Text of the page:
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COVID-19 stay-at-home orders caused millions of people to miss work, school and appointments — including critical ones, like preventive health care and cancer screenings. And that has health experts concerned about the consequences as many cases may be going undiagnosed.
Here’s what you should know about getting your care back on track to help safeguard your long-term health.
The Dangers of Delaying
Preventive screenings can catch cancer early before it even causes symptoms. Often, that’s when the disease is easier to treat.
Delaying non-emergency care during the pandemic stopped millions of people from getting these checks. Studies show screening rates dropped sharply in spring 2020 — in some cases, by more than 90%.
There are already signs that the halt caused harm. In a small survey of radiation oncologists, two-thirds said new patients are arriving with more advanced-stage cancers. An analysis from the National Cancer Institute predicts the delays will cause 10,000 more people to die over the next decade from breast and colorectal cancer alone.
The bottom line is that cancer screenings make a big difference in your long-term wellness, and fear of COVID-19 shouldn’t keep you from getting them. It’s safe to seek care, and we’re here to put your mind at ease and help you take charge of your health.
Get Back on Schedule
Fortunately, some studies suggest screening rates are returning to normal. But not all those missed tests have yet been made up. It’s time to get back to your regular preventive care because early diagnosis and treatment can save your life.
Talk to your doctor about your cancer risk and the screening tests you need. While there’s no guaranteed way to prevent cancer, regular cancer screenings are important because early diagnosis offers a better chance for a cure in many cases.
Find the Cancer Screening Schedule That’s Right for You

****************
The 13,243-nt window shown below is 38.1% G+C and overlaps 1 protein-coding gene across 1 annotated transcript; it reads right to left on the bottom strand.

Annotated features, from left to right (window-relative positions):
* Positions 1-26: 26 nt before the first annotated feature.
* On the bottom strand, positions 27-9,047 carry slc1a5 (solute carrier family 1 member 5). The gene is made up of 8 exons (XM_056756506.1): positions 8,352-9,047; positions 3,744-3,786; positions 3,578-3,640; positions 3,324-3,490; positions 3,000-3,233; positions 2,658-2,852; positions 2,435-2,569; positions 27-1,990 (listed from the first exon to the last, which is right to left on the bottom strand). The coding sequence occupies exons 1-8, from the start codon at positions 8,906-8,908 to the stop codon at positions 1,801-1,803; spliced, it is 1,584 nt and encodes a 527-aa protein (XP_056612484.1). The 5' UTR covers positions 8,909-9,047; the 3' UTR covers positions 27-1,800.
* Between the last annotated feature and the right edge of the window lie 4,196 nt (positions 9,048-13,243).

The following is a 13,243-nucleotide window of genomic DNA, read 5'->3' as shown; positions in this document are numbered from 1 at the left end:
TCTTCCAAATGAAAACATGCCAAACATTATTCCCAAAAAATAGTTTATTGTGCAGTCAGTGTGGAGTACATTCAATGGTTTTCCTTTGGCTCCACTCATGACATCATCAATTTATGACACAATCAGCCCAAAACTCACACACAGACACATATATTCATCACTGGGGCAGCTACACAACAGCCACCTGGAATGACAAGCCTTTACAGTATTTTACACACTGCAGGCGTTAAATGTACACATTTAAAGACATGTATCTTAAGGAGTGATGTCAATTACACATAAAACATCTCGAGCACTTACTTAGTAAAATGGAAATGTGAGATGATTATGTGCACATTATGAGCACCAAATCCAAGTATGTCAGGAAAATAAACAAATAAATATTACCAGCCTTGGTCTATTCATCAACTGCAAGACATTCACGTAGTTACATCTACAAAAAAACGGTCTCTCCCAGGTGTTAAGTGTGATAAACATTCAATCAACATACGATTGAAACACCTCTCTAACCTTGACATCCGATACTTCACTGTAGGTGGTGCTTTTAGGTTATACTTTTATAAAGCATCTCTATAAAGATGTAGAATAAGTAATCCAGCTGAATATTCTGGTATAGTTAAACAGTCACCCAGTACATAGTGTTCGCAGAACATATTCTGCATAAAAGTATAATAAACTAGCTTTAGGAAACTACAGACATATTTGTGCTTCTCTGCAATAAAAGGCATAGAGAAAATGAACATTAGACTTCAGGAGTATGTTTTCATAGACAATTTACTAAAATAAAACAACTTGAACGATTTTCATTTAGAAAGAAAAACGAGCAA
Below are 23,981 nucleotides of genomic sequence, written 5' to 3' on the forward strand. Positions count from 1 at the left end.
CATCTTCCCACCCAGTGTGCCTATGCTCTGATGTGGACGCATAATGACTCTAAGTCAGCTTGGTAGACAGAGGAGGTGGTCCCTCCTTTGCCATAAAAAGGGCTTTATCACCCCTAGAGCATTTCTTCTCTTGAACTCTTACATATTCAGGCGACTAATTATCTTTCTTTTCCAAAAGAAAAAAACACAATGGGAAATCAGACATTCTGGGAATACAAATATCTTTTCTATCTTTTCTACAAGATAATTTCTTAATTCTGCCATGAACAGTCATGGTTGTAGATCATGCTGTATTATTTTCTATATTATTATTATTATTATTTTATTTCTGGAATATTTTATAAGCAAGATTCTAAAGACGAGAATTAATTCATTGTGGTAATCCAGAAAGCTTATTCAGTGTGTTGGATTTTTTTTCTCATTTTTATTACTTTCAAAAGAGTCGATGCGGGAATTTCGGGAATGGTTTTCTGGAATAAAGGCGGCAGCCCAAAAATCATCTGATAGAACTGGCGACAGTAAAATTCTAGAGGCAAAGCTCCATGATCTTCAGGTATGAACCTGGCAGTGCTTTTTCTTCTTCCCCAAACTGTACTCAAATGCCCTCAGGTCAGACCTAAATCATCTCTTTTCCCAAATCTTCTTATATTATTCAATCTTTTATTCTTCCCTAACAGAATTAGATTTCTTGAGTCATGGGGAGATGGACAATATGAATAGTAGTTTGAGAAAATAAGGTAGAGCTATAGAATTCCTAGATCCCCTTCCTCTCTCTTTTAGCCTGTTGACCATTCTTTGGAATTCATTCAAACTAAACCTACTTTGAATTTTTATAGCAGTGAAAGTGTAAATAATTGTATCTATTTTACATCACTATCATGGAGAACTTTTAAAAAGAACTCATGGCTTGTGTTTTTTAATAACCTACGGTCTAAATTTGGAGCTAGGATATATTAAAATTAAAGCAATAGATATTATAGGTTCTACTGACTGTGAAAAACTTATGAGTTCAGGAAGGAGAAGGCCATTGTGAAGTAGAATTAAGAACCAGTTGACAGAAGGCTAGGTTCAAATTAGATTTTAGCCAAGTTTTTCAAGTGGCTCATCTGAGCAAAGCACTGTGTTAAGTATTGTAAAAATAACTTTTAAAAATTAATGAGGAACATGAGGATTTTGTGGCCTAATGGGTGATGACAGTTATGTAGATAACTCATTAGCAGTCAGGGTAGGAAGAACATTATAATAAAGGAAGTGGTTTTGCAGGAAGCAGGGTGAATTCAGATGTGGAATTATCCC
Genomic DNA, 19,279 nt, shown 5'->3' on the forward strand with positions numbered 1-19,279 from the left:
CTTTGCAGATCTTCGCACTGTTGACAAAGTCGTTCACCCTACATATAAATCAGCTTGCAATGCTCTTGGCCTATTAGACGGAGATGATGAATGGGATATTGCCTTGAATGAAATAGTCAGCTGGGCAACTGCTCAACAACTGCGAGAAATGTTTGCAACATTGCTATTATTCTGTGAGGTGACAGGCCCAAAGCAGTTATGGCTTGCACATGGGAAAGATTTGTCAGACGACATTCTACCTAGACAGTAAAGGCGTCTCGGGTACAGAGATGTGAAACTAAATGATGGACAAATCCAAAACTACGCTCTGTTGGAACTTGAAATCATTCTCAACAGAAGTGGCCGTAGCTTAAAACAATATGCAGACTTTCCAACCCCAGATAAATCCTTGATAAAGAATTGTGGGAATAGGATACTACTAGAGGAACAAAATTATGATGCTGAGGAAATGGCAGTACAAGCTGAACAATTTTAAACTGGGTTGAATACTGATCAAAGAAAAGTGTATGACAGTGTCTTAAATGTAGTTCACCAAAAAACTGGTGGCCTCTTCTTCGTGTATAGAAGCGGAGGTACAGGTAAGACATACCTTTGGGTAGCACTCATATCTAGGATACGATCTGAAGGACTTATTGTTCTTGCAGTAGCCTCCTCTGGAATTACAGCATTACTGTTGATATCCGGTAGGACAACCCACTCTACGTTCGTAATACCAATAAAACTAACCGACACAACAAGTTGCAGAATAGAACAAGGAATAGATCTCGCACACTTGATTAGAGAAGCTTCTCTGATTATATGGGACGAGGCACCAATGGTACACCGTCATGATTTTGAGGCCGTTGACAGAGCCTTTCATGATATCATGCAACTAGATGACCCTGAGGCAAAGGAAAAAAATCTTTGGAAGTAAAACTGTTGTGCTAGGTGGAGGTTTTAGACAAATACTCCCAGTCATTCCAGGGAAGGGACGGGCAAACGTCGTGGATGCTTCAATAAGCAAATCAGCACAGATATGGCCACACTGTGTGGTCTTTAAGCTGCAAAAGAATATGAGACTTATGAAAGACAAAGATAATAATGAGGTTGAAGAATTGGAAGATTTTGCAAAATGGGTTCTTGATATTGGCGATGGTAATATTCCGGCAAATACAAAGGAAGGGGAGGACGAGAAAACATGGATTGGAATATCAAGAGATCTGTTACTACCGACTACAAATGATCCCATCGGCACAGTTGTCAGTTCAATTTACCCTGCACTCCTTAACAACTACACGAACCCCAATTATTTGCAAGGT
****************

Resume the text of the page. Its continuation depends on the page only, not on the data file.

There’s no universal cancer screening regimen. Instead, your doctor will determine how often to screen for cancer based on your:
- Family health history
- Genetic risks for cancer
- Personal health history
Be sure to talk with your doctor about all the risks involved with cancer screening and any concerns you may have about cancer screening and your safety.
Your provider can help you follow the right cancer screening schedule for you. Ask about recommended screenings for:
- Breast cancer
- Cervical cancer
- Colorectal cancer
- Lung cancer
When you’re here for an appointment, rest assured we have enhanced precautions to keep you safe from COVID-19. These include social distancing, temperature screenings, required face masks, frequent sanitization and more.
Mammograms and COVID-19 Vaccines
When is the one time it’s OK to wait for your mammogram? When you’ve recently received the COVID-19 vaccine.
Mammograms as a method of early detection are an essential part of successfully fighting breast cancer. After completing a COVID-19 vaccination series, you may choose to wait four weeks before receiving a mammogram or may notify the mammogram team of your vaccination date and which arm received the injection. This is due to the potential for lymph nodes to enlarge as part of the immune system's natural response to a COVID-19 vaccine.
There is no need to delay receiving a COVID-19 vaccine after receiving a mammogram. And we encourage you to use vaccination as another powerful preventive care tool that can help protect your health and others’. When you’re ready to schedule your mammogram appointment, click here .